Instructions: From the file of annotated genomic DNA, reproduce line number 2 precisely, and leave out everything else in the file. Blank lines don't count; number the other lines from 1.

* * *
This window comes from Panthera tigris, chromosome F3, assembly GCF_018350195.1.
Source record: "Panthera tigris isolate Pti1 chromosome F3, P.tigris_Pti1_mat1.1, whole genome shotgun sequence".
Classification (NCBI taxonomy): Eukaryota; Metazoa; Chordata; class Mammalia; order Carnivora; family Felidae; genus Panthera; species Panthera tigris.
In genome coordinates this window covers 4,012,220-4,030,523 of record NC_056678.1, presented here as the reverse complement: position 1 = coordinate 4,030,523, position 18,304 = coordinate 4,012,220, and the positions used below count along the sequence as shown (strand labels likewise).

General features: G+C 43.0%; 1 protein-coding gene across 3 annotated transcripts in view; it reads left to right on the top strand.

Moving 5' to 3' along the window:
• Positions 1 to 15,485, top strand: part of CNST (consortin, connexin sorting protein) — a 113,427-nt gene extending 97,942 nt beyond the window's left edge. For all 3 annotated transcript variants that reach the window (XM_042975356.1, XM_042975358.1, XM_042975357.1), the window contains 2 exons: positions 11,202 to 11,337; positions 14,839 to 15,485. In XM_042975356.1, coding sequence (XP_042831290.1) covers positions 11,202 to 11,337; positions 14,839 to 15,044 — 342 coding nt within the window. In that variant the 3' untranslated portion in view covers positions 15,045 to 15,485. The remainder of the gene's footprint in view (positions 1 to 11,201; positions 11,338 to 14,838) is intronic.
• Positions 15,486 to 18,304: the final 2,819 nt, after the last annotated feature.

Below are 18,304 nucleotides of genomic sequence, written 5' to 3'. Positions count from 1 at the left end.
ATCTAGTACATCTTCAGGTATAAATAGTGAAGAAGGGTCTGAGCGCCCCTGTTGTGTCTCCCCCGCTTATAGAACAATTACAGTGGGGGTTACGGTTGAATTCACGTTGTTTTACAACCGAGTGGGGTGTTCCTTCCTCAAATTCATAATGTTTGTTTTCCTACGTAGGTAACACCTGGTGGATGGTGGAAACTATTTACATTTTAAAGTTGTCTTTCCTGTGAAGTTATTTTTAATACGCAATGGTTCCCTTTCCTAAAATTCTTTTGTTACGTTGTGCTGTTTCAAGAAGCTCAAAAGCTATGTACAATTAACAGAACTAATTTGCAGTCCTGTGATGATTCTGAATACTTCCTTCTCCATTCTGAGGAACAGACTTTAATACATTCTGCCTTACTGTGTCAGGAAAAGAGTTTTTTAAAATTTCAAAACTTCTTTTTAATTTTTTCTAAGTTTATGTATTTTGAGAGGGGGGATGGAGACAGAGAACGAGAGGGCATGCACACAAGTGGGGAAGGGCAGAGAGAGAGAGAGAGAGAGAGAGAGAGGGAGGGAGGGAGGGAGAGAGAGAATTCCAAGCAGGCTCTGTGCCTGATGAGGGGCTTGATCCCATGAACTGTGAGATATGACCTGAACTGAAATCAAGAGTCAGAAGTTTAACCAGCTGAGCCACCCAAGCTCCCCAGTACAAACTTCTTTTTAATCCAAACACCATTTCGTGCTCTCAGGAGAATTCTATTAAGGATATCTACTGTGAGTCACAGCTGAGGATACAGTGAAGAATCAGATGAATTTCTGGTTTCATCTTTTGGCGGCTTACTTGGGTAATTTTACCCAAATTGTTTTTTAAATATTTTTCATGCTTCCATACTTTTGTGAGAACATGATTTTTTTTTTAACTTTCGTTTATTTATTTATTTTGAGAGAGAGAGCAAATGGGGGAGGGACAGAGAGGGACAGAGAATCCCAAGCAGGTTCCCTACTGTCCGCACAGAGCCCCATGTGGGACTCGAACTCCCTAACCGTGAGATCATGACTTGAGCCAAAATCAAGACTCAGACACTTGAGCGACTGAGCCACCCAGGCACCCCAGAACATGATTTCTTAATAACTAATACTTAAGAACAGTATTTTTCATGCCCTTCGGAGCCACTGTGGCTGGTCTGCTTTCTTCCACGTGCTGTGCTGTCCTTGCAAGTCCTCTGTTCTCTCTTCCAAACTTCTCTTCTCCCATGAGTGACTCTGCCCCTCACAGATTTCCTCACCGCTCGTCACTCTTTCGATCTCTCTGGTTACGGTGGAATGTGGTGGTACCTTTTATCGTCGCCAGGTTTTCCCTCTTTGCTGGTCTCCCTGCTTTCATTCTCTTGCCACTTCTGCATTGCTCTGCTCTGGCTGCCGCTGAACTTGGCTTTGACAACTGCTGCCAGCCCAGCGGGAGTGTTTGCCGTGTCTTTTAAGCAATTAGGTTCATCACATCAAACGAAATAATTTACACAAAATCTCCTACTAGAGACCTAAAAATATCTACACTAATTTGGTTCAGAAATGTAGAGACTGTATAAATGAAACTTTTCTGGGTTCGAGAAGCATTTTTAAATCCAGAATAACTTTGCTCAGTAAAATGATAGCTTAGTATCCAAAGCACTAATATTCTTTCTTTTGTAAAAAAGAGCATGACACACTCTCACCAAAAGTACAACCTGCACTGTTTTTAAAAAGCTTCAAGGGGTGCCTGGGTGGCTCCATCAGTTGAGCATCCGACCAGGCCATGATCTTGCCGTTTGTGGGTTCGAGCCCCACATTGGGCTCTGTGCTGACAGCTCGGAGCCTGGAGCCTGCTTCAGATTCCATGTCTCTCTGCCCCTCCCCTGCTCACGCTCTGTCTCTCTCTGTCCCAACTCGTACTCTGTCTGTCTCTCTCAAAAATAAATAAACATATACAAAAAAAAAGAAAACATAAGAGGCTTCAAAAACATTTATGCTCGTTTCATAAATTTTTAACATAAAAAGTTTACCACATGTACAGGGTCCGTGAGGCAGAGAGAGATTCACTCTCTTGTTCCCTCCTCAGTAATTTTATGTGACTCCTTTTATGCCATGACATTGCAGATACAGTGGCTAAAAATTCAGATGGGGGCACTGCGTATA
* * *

Source record: "Panthera tigris isolate Pti1 chromosome F3, P.tigris_Pti1_mat1.1, whole genome shotgun sequence".